Which of your projects was your favorite?

The Save Gallery Project means a lot to me, and I love it to my heart as through this project many people from the local community had the opportunity to come together and meet. This included displaced people, refugees, and foreigners all with different nationalities who were able to share their individual cultures together. It is a very beautiful and colorful project in every workshop and training, whether it is for children or young people.

Why are the arts important for children?

Arts are important for children in general. This can be seen in relation to how children manage new things that are unfamiliar, such as developing skills and self-expression. It is important for individual children to strengthen their flexibility and willingness to understand each other through the activities that they do with their peers.  Art can support children by giving them an album of pictures in their mind which will then help them to become a successful person. This type of image memory is important especially when we work with it from childhood as the experience will go on to mean more for the individual later.

In five years where do you see Erbil?

Erbil is a country known for its process of urbanization. I imagine that in the coming years Erbil will be beautiful and full of art. Furthermore, through some creative projects, people have become and will continue to become aware of the importance of arts in our lives.

What are the biggest challenges you face as an artist, an entrepreneur, and as a woman?

This question is difficult. There are challenges, but today I see that we can overcome these challenges if we have the tools, through which we can be immune. Good work is one of these tools. Man’s knowledge of his goals is also a powerful tool.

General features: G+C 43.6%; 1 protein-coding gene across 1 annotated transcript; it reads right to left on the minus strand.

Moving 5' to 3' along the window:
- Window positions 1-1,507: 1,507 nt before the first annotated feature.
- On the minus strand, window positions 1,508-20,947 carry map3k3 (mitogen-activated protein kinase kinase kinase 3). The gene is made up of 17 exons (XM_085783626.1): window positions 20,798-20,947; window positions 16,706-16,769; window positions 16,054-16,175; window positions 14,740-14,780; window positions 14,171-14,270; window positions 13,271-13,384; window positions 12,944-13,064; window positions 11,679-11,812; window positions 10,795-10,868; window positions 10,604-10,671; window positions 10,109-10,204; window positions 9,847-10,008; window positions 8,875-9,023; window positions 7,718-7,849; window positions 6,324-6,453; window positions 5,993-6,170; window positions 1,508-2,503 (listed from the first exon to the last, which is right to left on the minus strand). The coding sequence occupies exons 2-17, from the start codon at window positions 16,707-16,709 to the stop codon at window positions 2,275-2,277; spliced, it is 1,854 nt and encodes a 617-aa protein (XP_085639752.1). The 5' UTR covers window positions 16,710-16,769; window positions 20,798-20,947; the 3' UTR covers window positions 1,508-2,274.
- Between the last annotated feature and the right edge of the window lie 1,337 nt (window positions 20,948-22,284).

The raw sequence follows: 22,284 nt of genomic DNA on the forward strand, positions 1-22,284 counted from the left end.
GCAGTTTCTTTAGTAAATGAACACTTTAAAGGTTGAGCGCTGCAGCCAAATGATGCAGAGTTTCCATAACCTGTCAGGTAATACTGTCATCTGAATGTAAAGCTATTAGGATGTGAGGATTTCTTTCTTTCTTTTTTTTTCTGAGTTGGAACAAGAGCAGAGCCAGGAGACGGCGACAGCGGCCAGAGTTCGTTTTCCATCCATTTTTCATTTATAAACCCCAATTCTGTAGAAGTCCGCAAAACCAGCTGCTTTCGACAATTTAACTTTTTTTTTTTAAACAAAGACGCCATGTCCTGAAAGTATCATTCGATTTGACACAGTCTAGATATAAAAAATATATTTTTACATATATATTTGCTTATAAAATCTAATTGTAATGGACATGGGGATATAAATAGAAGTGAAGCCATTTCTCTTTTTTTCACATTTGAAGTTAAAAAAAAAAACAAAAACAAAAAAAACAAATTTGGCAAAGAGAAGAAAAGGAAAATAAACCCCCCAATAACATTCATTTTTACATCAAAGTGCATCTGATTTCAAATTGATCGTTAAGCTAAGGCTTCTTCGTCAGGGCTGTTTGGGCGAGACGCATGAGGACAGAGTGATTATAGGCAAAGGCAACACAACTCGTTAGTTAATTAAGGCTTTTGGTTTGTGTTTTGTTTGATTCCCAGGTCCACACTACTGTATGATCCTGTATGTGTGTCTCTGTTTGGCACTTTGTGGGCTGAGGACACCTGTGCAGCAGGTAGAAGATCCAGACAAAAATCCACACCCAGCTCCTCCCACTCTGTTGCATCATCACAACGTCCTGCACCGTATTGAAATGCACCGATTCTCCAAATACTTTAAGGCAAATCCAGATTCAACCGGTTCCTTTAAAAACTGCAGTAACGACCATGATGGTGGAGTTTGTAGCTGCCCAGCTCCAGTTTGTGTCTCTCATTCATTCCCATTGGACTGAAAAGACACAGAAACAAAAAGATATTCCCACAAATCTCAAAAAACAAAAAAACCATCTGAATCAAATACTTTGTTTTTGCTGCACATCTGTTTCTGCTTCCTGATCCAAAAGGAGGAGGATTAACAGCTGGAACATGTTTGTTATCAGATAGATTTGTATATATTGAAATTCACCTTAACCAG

In the end, any woman in the East has challenges, but they remain uneven. Perhaps if I mention that there are no challenges, it will be unfair to many women.

In 5 years, what would you like to have achieved with your work?

My desire for the next five years is to see Save Gallery as a cultural institution in which many workers, both women and men, are creating successful exhibitions, contributing to the promotion of the cultural movement, and understanding the impact of arts for children.

Do you think that your location and history has impacted the work that you create?

The environment definitely has an impact on the work I do, for example, the home environment that supports me permanently through years of continuous work enables me to create the ability to plan work and execute it well.

Znara’s work

What advice would you give to someone starting on a similar career path?

My advice to everyone is give people what you like to be given; the value and content of the work are both very important clarify what is the problem that you are trying to solve through your work; know your budget, your clients and your goals. Don’t forget the importance of working as a team, and if you don’t have anything at all, use your simple tools in your hands.

Znara shines with her warm smile as we wave from each other computer’s screen. Conversing with this remarkable young woman in a time of lockdown brings hope and humanity.

Znara Ahmed is a Kurdish artist and entrepreneur who is enthusiastic about supporting children and youth through creative practices and exploration. She earned her degree in ceramics from the Institute of Applied Arts in Syria, and she now uses this education to support the energy of children and youth through a broad variety of artistic formats.


Interview by Sarah Barker